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HomeOpinionAirtel’s passive-aggressive, angst-ridden response misses the main point about bigotry

Airtel’s passive-aggressive, angst-ridden response misses the main point about bigotry

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Airtel should know that in times like these, neutrality is a conscious choice of allowing tacit support to bigots.

A new, ugly normal has been set by Airtel and its customer care in India.

Usually, this is how it happens. A customer gets annoyed and posts a rant on social media. The brand responds with an insipid reaction that leads to more frustration. Eventually, the problem is solved (or becomes obsolete), and we all forget about it.

But these aren’t usual times. These are times defined by bigotry, usually hidden behind a veneer of civility, rearing its head and splashing itself on our screens. These are times when people hold brands ransom to their own personal hatred. This new normal showed up most blatantly when user Pooja Singh took to Twitter to complain about her DTH connection, and demanded a ‘Hindu’ customer care executive when Airtel employee Shoaib tried to assist her.

Airtel’s automated response system meant that someone called Gaganjot (a clearly non-Muslim name) responded. People on Twitter, taking this response as a statement of Airtel bowing down to bigotry, went into a tizzy.

This isn’t new. When majoritarian sentiment, coupled with the quintessentially Indian capacity to overreact on the internet, flexes and asserts itself, brands are caught in a tough place. Whether it was the Snapchat fiasco, Snapdeal’s own troubles in the wake of brand ambassador Aamir Khan’s remarks about India’s growing intolerance, or the recent Amazon India-Swara Bhaskar fracas — the pattern is clear. If the Right-wing troll army finds a target, it will attack, and viciously so. It will be given validity and confidence by thousands of anonymous accounts spewing vile, terrifying hate. It is difficult to blame brands for wanting to avoid this entire ruckus.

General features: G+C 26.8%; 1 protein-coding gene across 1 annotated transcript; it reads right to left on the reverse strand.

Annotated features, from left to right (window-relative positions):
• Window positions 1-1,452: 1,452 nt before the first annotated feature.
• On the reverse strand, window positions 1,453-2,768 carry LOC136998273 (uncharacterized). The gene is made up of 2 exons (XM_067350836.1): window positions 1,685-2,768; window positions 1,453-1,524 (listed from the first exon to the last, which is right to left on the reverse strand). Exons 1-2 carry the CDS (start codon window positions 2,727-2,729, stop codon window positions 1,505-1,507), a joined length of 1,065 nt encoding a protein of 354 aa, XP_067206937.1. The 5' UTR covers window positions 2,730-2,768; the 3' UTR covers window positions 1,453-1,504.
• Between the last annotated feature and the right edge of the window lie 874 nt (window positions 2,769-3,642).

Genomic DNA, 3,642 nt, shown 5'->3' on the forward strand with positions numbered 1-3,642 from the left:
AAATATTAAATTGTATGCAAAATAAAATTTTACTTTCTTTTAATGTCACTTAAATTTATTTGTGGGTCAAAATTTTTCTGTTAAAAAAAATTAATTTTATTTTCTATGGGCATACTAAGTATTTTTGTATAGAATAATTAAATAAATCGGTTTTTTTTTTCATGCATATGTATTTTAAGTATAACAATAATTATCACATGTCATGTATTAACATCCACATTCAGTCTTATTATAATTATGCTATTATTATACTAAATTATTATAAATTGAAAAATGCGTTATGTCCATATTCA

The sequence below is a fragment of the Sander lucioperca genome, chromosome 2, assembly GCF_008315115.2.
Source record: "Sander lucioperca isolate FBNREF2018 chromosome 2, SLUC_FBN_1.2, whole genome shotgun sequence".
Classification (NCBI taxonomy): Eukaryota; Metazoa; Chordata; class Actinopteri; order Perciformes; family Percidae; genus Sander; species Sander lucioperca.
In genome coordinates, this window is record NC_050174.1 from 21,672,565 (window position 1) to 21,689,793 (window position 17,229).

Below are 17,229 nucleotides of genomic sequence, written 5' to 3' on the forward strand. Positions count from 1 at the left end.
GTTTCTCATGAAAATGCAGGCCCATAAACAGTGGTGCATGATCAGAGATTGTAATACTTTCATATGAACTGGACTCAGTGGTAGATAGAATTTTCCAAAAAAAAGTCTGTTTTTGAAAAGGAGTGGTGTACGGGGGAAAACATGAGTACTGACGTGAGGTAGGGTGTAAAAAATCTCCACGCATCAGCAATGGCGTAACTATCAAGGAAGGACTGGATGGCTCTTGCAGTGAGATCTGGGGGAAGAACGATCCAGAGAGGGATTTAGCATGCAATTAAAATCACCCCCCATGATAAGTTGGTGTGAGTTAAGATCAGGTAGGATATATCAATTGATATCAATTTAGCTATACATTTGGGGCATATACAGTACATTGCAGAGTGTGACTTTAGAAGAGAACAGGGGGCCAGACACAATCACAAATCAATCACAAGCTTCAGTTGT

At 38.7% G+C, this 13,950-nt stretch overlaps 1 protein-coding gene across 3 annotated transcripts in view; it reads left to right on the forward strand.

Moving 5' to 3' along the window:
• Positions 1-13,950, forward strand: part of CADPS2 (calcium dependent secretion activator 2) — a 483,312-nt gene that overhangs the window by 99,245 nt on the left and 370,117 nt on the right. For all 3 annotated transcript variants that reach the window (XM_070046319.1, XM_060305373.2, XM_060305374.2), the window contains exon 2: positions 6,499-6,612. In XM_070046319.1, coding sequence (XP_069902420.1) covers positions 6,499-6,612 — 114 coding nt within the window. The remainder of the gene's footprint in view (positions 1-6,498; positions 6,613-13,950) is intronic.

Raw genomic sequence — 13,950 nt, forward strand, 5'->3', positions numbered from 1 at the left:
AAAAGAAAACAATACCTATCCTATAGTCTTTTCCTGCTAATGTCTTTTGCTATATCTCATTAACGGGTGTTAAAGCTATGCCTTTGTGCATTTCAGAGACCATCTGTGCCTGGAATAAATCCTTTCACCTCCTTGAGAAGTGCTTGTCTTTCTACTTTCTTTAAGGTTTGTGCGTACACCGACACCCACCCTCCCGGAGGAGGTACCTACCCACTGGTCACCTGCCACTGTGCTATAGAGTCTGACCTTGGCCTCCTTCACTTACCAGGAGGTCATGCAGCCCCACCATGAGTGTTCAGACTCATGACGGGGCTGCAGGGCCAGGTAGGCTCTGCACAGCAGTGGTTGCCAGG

But can they afford to?

Airtel’s response to the entire episode was a passive-aggressive, angst-ridden note that sought to shift focus from the topic at hand in a cringe-worthy tone. However, they deserve kudos for actually tackling the issue. Most brands (like Amazon, for example) do not engage with the controversy, preferring instead to delete what they put up.

Airtel tried very hard to change that, and that deserves to be lauded. However, Airtel, in trying to spin a PR-worthy take, throws its employees under the bus by shifting the narrative to how Airtel doesn’t support bigotry. It misses a crucial point here — Airtel did nothing to stop it either.

The (very) late, muddled response, coupled with the indignant, holier-than-thou tone just said one thing: Airtel is afraid of engaging headfirst with the issue at hand. It is willing to do anything but confront the fact that in times like these, neutrality is a conscious choice to allow tacit support to bigots.

As Desmond Tutu said, “If you are neutral in situations of injustice, you have chosen the side of the oppressor. If an elephant has its foot on the tail of a mouse and you say that you are neutral, the mouse will not appreciate your neutrality.”

Brands need to realise that these empty letters and lukewarm responses do very little. By bowing down, or simply sidestepping the moment that demands from them courage and the capacity to assert themselves, they’re not (to quote Taylor Swift) “excluding themselves from the narrative”.

They are, in fact, making themselves vulnerable to it. Once people realise that a mere tantrum online can make multinational brands bend to their will, they will exploit this power, ultimately leading to a point where the brands will break.

How can this be solved? Better crisis communication; better in-house corporate communication; better training in how to handle customers with such ghastly requests. If you choose not to add such training to your modules, it doesn’t mean this training is not needed.

Most importantly, however, brands need to realise that they must take a deep breath and take a stand. Like us, companies do not have the luxury of being on the sidelines anymore. This battle for a kinder world is now inside our houses.

We have to decide how we fight it.

Harnidh Kaur is a poet and feminist.

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  1. Hitler kills thousands of innocent …….modi…….. demonetisatuon…..GST…… unemployment……hindutva governance. . ..killed innocent

  2. You are right. Airtel succumbed to the wrong demand and that will set a trend which is not good for India and corporate world.

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